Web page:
Accordingly, if your injuries were the result of negligence by someone other than your employer or a co-worker, you can file a lawsuit. In fact, if your employer or a co-employee was partially liable and a third party also had some liability, you can simultaneously file a workers’ compensation claim and a civil suit.

Examples of injuries for which you could file a third-party claim include:

  • Injuries suffered in a work-related motor vehicle accident, where the at-fault driver was neither your employer nor a co-employee
  • Injuries caused by the negligent design or manufacture of a product, tool, machine or device
  • Injuries caused by workers or conditions on property adjacent to that of your employer

It’s important to understand, though, that when you file a third party lawsuit, there are potential benefits and consequences. You won’t be limited to a fixed amount of damages, but you’ll also have to wait a long time before you see any compensation.

Contact Us

At the law office of Bailey & Galyen, we provide a free initial consultation to every client. To set up an appointment with an experienced Texas personal injury attorney, contact us by e-mail or call our offices at one of the convenient locations listed below. We will take your call 24 hours a day, seven days a week.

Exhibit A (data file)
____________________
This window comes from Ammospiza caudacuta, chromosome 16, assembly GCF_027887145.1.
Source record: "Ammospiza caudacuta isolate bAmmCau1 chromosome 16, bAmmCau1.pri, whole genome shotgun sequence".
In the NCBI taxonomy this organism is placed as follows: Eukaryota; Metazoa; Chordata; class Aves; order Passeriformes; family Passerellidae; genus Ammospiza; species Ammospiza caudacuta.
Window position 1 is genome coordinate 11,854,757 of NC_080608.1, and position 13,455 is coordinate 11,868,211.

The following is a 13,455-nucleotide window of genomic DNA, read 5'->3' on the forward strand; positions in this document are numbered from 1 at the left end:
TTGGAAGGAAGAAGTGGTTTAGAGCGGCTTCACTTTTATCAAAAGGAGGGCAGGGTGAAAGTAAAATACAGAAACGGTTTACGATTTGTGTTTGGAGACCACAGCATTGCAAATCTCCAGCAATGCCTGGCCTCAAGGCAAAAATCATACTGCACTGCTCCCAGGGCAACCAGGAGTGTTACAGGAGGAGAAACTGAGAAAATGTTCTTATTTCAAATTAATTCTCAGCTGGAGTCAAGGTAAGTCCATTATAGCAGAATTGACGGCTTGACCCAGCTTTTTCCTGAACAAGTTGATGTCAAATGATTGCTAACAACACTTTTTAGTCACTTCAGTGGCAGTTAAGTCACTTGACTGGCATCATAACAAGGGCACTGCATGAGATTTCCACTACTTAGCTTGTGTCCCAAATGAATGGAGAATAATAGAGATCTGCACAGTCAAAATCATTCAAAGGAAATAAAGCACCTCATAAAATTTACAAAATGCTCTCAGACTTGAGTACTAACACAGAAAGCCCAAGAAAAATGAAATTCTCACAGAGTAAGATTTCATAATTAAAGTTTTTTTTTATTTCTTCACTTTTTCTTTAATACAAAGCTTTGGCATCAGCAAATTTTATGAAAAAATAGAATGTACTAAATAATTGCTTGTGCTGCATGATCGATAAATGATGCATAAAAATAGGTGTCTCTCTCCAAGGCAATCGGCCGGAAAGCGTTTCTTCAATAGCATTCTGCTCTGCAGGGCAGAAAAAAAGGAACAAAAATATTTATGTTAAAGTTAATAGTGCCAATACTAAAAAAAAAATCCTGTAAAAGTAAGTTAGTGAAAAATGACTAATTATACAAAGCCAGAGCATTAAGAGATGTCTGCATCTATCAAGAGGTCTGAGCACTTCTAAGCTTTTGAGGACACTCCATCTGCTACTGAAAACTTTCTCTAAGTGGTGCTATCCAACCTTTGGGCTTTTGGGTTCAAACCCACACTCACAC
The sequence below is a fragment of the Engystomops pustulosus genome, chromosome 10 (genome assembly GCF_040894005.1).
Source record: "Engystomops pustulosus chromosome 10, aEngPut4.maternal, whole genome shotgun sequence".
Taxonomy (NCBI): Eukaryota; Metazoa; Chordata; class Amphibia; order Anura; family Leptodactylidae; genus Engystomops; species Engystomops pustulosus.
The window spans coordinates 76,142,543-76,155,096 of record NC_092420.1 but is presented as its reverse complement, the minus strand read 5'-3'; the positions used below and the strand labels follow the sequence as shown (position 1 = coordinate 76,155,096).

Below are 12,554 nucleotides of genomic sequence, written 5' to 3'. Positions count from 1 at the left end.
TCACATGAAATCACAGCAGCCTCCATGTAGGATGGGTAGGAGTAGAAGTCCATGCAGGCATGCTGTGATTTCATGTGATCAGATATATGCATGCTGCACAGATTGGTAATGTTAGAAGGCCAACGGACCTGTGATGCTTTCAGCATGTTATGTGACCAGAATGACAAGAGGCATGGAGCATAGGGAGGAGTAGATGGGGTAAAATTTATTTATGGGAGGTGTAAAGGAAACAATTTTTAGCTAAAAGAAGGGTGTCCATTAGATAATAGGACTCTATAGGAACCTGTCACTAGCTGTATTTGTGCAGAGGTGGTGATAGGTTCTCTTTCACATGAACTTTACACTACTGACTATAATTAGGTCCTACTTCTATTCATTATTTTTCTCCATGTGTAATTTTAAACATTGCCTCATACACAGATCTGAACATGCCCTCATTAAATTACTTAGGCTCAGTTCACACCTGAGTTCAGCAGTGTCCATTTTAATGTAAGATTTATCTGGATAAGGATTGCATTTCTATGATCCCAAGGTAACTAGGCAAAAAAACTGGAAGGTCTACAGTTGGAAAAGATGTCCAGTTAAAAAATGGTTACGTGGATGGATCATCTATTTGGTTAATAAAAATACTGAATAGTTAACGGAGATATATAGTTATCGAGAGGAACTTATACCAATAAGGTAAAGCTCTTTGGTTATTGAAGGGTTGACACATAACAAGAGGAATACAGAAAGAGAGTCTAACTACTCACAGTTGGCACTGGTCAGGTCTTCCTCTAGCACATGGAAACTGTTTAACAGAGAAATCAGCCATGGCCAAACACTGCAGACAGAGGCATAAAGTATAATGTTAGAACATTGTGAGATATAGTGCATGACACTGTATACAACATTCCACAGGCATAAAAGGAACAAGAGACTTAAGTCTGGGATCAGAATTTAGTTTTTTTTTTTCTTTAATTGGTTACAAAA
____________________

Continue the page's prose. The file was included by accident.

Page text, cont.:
Does lighting strike twice? – Timelines for filing a new bankruptcy case.

Bankruptcy LawIf you have filed bankruptcy in the past and you find yourself in a position where you need to file again, you need expert legal advice to make sure you get it right. Job loss, divorce, medical emergencies, business closing, or other unexpected situations can all come together in a perfect storm to necessitate a new bankruptcy filing. Are you able to file bankruptcy again? The answer is usually “Yes” but you have to be careful to get the timing of your case right if your goal is to receive a new discharge on your outstanding debt. Below is a brief outline of the filing time periods between cases filed to receive a discharge in the subsequent bankruptcy filing:

PREVIOUS CASE DISCHARGE* NEW CASE REQUIREMENTS
Chapter 7 Discharge Chapter 7 8 Years
Chapter 7 Discharge Chapter 13 4 Years
Chapter 13 Discharge Chapter 13 2 Years
Chapter 13 Discharge Chapter 7 6 Years – Unless you paid all your unsecured creditors in full in the Ch. 13 or you paid at least 70% of the claims filed in your case and you proposed your case in good faith and it was your best effort